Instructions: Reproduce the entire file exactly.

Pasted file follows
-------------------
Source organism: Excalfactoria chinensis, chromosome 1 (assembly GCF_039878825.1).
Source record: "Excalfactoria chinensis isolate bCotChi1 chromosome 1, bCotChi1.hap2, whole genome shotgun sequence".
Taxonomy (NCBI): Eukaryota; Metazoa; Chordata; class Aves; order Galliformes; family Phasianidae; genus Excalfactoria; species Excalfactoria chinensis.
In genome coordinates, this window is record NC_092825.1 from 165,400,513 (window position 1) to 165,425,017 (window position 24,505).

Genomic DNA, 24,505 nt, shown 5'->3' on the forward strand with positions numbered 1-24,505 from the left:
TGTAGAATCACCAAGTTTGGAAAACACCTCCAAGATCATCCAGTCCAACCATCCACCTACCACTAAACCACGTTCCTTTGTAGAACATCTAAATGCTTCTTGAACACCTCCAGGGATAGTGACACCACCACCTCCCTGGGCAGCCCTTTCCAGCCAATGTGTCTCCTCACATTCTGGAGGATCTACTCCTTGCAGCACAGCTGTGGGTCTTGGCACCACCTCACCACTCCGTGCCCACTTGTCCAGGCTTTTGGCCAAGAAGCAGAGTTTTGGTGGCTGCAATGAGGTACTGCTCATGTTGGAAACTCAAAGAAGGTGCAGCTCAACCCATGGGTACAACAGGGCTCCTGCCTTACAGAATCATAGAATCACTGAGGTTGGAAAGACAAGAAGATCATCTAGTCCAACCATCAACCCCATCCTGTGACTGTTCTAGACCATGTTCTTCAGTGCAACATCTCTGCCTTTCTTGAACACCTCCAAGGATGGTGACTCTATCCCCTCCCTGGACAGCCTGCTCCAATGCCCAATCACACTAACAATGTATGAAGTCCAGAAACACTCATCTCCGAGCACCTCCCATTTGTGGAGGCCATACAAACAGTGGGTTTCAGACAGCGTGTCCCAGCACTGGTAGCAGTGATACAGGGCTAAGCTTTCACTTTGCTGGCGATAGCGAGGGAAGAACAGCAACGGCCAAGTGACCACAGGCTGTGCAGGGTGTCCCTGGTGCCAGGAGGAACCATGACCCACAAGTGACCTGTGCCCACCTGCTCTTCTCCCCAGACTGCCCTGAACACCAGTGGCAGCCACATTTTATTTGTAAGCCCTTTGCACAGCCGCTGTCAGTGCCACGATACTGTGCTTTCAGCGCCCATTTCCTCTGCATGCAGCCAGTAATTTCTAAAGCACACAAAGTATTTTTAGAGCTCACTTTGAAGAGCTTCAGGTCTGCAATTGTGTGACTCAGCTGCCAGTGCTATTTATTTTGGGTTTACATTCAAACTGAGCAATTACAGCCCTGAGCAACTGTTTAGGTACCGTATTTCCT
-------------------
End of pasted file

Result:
Source organism: Excalfactoria chinensis, chromosome 1 (assembly GCF_039878825.1).
Source record: "Excalfactoria chinensis isolate bCotChi1 chromosome 1, bCotChi1.hap2, whole genome shotgun sequence".
Taxonomy (NCBI): Eukaryota; Metazoa; Chordata; class Aves; order Galliformes; family Phasianidae; genus Excalfactoria; species Excalfactoria chinensis.
In genome coordinates, this window is record NC_092825.1 from 165,400,513 (window position 1) to 165,425,017 (window position 24,505).

Genomic DNA, 24,505 nt, shown 5'->3' on the forward strand with positions numbered 1-24,505 from the left:
TGTAGAATCACCAAGTTTGGAAAACACCTCCAAGATCATCCAGTCCAACCATCCACCTACCACTAAACCACGTTCCTTTGTAGAACATCTAAATGCTTCTTGAACACCTCCAGGGATAGTGACACCACCACCTCCCTGGGCAGCCCTTTCCAGCCAATGTGTCTCCTCACATTCTGGAGGATCTACTCCTTGCAGCACAGCTGTGGGTCTTGGCACCACCTCACCACTCCGTGCCCACTTGTCCAGGCTTTTGGCCAAGAAGCAGAGTTTTGGTGGCTGCAATGAGGTACTGCTCATGTTGGAAACTCAAAGAAGGTGCAGCTCAACCCATGGGTACAACAGGGCTCCTGCCTTACAGAATCATAGAATCACTGAGGTTGGAAAGACAAGAAGATCATCTAGTCCAACCATCAACCCCATCCTGTGACTGTTCTAGACCATGTTCTTCAGTGCAACATCTCTGCCTTTCTTGAACACCTCCAAGGATGGTGACTCTATCCCCTCCCTGGACAGCCTGCTCCAATGCCCAATCACACTAACAATGTATGAAGTCCAGAAACACTCATCTCCGAGCACCTCCCATTTGTGGAGGCCATACAAACAGTGGGTTTCAGACAGCGTGTCCCAGCACTGGTAGCAGTGATACAGGGCTAAGCTTTCACTTTGCTGGCGATAGCGAGGGAAGAACAGCAACGGCCAAGTGACCACAGGCTGTGCAGGGTGTCCCTGGTGCCAGGAGGAACCATGACCCACAAGTGACCTGTGCCCACCTGCTCTTCTCCCCAGACTGCCCTGAACACCAGTGGCAGCCACATTTTATTTGTAAGCCCTTTGCACAGCCGCTGTCAGTGCCACGATACTGTGCTTTCAGCGCCCATTTCCTCTGCATGCAGCCAGTAATTTCTAAAGCACACAAAGTATTTTTAGAGCTCACTTTGAAGAGCTTCAGGTCTGCAATTGTGTGACTCAGCTGCCAGTGCTATTTATTTTGGGTTTACATTCAAACTGAGCAATTACAGCCCTGAGCAACTGTTTAGGTACCGTATTTCCT